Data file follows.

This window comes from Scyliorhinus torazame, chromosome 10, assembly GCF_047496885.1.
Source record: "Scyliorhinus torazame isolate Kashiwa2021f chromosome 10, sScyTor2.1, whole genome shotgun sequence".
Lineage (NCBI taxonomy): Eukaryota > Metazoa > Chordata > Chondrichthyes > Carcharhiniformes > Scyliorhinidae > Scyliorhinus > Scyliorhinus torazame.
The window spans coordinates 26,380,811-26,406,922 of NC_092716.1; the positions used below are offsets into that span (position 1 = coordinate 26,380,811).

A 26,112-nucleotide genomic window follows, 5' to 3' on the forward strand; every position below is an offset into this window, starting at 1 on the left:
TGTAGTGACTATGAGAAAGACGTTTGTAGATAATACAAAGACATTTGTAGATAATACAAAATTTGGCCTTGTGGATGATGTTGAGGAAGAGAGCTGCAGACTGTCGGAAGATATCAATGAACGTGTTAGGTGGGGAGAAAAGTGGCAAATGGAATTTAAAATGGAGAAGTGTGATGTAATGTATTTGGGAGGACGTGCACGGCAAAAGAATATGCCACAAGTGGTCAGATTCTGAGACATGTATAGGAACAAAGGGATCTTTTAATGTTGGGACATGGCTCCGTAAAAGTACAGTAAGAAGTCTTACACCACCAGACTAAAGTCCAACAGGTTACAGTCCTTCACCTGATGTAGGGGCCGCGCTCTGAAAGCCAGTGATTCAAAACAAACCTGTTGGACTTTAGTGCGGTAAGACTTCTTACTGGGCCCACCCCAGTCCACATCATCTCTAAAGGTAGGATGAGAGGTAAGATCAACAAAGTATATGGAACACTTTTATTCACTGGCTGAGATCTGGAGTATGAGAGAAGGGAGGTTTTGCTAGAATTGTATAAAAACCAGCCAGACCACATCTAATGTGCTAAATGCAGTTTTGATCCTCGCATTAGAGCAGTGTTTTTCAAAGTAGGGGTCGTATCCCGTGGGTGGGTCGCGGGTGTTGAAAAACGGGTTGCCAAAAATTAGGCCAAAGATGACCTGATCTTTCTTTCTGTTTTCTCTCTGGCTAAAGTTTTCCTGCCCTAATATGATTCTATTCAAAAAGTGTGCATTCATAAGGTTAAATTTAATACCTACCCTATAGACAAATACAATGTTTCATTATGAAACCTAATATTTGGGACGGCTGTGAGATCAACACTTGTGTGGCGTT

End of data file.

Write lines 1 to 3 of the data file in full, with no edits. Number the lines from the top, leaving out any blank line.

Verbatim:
This window comes from Scyliorhinus torazame, chromosome 10, assembly GCF_047496885.1.
Source record: "Scyliorhinus torazame isolate Kashiwa2021f chromosome 10, sScyTor2.1, whole genome shotgun sequence".
Lineage (NCBI taxonomy): Eukaryota > Metazoa > Chordata > Chondrichthyes > Carcharhiniformes > Scyliorhinidae > Scyliorhinus > Scyliorhinus torazame.